Director: Stephen Daldry
Talent: Thomas Horn, Tom Hanks, Sandra Bullock, Max Von Sydow, John Goodman, Viola Davis
Release Date: 17 February 2012
Stephen Daldry takes an oblique look at the aftermath of 9/11 in this adaptation of Jonathan Safran Foer’s novel, Extremely Loud and Incredibly Close. The film follows a nine-year old boy, Oskar (Thomas Horn), as he tries to cope with the sudden loss of his father. After finding a mysterious key, Oskar sets out to find the lock he hopes it fits and, with the help of his silent companion, a compelling Max Von Sydow, discover a secret about his father’s past.
Daldry’s desire to provide a tidy conclusion suggests the film’s critical shortcomings. By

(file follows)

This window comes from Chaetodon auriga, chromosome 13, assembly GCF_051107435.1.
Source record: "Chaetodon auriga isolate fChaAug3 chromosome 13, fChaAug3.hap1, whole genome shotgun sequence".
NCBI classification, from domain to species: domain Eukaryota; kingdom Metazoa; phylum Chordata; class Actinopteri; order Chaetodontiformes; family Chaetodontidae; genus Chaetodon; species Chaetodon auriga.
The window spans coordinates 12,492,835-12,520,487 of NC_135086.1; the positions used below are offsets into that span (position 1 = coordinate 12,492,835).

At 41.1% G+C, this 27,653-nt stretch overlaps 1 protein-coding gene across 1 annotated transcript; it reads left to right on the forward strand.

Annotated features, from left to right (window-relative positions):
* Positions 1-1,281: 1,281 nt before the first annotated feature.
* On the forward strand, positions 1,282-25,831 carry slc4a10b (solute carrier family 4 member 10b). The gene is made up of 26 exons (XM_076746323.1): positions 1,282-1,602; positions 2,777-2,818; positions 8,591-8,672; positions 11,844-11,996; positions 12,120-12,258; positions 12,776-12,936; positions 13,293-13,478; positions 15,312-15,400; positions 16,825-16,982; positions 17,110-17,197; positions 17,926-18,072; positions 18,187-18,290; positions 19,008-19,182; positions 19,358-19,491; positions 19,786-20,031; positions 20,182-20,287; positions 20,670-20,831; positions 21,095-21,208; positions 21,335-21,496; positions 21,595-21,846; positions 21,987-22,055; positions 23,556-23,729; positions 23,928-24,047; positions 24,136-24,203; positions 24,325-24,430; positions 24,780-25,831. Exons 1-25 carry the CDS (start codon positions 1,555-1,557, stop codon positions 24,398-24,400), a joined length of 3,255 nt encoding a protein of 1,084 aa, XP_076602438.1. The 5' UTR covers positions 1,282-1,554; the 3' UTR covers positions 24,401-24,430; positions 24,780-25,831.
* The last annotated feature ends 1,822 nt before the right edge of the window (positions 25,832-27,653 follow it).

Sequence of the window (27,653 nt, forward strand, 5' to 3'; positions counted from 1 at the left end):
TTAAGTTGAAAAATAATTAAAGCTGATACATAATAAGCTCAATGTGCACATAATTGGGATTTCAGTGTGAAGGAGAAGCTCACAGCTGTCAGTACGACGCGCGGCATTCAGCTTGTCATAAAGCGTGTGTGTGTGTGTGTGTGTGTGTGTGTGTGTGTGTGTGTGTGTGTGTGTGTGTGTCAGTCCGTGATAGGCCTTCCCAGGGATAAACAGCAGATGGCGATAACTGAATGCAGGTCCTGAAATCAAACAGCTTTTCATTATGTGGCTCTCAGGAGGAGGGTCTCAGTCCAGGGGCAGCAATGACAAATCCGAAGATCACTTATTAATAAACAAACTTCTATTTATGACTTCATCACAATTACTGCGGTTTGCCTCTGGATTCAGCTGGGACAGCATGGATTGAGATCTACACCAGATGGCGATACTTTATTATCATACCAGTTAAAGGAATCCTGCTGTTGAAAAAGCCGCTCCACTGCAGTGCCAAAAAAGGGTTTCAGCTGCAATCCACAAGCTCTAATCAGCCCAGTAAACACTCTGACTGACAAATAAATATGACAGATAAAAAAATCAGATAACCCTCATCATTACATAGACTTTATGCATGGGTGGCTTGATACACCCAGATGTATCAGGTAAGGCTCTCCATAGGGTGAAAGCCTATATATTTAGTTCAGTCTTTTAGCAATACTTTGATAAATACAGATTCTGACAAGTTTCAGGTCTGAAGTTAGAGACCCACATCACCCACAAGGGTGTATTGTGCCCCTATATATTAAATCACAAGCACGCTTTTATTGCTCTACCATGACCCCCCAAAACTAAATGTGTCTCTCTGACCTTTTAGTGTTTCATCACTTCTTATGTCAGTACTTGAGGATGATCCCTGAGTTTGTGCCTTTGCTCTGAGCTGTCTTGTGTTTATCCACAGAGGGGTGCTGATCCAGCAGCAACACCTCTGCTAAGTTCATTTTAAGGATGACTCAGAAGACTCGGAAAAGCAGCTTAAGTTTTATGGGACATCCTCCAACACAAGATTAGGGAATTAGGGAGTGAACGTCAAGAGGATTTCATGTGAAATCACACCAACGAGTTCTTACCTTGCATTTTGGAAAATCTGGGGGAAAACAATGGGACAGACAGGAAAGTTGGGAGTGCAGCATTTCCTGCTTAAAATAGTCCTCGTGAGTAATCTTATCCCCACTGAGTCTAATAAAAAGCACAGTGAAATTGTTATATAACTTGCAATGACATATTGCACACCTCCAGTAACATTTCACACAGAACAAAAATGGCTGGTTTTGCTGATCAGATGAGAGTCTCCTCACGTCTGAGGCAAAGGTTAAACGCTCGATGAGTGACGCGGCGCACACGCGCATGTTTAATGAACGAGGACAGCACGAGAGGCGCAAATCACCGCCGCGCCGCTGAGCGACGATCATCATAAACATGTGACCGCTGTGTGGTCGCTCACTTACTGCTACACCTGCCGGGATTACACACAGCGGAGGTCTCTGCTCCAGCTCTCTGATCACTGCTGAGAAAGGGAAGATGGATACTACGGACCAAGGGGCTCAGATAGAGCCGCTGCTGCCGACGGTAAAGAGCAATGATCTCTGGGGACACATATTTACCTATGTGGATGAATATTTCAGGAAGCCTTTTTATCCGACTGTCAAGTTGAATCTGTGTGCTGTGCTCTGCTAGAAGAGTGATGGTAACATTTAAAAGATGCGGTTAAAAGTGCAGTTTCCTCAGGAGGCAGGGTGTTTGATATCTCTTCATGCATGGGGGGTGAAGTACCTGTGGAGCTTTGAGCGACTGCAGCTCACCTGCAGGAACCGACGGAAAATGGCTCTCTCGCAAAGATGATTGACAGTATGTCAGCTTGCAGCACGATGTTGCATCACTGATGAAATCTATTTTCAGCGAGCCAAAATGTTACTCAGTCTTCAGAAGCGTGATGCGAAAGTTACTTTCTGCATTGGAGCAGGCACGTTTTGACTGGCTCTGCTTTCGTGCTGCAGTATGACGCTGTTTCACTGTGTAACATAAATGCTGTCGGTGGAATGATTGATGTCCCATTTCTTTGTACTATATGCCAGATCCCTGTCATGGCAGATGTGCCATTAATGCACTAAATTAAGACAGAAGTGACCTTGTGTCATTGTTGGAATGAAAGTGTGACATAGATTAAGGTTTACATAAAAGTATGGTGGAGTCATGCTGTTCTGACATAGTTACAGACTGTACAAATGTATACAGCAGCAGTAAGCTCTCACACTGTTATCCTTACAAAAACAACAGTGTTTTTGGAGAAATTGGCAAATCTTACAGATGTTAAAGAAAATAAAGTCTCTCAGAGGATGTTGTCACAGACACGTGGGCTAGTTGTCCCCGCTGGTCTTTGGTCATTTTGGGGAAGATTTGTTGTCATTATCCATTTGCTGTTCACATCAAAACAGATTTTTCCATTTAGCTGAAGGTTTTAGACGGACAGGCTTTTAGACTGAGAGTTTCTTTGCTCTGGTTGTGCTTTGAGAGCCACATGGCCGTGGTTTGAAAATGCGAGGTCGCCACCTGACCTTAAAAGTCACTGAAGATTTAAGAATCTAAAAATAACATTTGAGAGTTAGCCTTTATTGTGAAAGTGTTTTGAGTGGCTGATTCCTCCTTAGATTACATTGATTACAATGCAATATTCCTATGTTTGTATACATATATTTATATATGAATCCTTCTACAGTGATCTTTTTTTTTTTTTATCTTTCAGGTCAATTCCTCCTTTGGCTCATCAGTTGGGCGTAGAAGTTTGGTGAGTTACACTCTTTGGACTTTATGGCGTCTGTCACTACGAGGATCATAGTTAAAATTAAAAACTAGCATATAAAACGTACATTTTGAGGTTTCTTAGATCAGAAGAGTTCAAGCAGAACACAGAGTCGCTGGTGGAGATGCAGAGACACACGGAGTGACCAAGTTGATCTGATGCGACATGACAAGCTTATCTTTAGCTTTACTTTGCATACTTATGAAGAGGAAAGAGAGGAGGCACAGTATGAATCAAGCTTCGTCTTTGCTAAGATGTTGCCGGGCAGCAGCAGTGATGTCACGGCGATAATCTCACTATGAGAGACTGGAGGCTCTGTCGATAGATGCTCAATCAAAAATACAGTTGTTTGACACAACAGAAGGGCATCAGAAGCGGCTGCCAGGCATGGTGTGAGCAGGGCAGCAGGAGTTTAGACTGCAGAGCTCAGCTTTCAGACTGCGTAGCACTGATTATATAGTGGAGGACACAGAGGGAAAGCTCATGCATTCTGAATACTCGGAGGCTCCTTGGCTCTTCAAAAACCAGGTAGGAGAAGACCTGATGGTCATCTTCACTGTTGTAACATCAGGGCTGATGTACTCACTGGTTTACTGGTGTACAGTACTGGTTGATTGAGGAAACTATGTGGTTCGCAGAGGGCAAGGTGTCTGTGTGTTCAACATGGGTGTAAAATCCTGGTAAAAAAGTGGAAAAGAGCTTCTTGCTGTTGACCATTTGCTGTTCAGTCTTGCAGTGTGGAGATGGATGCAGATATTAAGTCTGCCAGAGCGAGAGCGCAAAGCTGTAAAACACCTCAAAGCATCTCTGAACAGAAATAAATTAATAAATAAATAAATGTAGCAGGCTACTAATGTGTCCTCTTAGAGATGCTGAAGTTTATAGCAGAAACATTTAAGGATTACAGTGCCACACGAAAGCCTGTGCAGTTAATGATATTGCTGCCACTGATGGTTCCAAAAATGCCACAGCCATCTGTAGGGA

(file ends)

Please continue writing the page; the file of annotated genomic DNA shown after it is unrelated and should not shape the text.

subscribing to a simple accept-and-move-on mentality, the film naively attempts to explain away the complexities of trauma. Through comparisons made to the Holocaust, it betrays an immaturity, insinuating an undifferentiated experience of collective grief.
Classic Hollywood mush, the film was nominated for the ‘Best Motion Picture’ Academy Award. Extremely trite and incredibly sentimental: the story may jerk a few tears, but it won’t be winning the Oscar.
Words: Elaine Brennan O’Dwyer